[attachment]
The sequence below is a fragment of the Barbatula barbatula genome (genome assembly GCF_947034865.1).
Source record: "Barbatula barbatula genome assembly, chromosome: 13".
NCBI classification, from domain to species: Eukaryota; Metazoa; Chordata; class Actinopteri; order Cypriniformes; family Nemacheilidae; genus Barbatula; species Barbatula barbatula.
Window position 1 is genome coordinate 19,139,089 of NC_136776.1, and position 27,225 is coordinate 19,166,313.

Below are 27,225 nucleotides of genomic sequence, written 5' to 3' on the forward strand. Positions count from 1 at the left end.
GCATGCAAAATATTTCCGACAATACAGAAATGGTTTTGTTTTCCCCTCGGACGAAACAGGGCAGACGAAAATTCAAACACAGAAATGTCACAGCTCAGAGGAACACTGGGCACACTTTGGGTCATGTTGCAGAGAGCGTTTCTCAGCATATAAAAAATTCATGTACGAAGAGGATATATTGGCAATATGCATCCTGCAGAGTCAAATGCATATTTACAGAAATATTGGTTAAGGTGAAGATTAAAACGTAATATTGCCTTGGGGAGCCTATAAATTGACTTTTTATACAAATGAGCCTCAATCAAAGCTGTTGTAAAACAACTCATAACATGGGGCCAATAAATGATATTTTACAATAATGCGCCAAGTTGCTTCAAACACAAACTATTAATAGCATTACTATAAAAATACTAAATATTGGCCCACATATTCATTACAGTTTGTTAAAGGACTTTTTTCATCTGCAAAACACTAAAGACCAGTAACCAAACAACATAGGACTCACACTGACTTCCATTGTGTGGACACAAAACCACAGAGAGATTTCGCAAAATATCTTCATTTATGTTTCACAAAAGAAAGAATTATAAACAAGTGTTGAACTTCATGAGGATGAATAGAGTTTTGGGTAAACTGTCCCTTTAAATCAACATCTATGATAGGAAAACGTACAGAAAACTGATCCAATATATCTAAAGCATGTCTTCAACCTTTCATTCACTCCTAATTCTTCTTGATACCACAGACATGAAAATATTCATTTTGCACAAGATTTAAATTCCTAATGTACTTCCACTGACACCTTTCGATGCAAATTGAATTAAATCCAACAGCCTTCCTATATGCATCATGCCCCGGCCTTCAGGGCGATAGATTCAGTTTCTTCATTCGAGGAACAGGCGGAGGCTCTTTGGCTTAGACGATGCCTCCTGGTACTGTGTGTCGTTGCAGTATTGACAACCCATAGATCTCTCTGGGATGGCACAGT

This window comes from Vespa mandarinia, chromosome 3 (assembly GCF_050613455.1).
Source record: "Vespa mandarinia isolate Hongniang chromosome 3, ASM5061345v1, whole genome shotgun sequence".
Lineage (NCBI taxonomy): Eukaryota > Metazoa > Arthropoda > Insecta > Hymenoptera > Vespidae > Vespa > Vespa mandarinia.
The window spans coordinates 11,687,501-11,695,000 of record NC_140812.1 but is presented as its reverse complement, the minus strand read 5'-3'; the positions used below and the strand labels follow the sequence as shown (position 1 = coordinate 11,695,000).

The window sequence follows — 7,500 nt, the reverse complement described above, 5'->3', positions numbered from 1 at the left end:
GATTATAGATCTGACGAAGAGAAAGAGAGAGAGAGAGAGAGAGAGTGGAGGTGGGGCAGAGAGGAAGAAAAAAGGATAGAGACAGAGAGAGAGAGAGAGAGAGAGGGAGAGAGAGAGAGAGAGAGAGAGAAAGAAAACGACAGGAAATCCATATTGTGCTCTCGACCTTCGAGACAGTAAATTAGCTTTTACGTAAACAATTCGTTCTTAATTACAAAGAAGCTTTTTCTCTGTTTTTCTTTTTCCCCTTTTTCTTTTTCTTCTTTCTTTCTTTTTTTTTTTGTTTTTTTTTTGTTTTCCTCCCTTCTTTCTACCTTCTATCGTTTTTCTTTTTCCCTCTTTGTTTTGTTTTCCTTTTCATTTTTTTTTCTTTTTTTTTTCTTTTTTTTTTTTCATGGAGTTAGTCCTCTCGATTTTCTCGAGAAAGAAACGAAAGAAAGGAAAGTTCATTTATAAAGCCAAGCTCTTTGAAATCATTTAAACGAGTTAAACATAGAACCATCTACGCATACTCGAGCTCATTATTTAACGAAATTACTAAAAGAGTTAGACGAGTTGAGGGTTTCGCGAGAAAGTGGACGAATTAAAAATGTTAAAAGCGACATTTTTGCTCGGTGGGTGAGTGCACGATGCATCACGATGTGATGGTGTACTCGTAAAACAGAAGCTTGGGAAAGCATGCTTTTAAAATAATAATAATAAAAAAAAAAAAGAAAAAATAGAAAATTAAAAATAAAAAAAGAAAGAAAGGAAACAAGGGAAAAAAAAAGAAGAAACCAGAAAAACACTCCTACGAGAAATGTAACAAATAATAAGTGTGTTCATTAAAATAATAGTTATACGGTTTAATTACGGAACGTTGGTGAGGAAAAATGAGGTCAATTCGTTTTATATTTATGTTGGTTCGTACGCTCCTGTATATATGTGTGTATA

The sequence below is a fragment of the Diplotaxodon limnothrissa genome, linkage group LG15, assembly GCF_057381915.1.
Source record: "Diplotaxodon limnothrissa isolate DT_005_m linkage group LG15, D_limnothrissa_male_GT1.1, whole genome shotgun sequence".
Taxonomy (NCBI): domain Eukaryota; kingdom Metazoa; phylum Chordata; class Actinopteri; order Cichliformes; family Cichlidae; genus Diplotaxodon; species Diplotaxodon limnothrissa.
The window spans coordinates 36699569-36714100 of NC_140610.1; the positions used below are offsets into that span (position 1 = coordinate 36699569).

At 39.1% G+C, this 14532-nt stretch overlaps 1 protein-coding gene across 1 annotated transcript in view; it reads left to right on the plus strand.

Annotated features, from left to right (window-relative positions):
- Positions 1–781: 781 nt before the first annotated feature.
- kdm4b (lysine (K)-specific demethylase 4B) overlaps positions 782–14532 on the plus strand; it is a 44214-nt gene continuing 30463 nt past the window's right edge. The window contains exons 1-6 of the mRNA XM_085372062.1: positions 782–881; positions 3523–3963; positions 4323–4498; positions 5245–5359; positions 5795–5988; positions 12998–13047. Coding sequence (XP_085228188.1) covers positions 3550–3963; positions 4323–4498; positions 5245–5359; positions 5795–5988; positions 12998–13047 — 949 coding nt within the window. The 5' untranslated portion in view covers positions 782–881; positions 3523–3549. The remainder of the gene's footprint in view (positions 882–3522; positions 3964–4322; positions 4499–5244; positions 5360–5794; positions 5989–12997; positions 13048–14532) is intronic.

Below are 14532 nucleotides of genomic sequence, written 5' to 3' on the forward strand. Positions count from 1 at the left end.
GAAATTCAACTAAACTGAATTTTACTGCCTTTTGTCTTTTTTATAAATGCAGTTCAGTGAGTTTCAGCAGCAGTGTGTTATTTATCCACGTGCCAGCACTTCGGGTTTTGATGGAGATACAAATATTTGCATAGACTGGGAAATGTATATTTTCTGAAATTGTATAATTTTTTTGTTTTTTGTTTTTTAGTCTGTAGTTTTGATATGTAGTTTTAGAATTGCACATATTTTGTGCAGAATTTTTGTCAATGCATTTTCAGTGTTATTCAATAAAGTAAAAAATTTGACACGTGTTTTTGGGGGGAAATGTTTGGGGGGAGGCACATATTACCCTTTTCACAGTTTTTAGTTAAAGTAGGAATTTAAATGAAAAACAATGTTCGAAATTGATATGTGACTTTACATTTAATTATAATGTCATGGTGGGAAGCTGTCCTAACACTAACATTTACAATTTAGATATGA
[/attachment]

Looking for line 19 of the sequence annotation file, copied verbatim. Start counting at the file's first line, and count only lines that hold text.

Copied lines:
- Positions 1–781: 781 nt before the first annotated feature.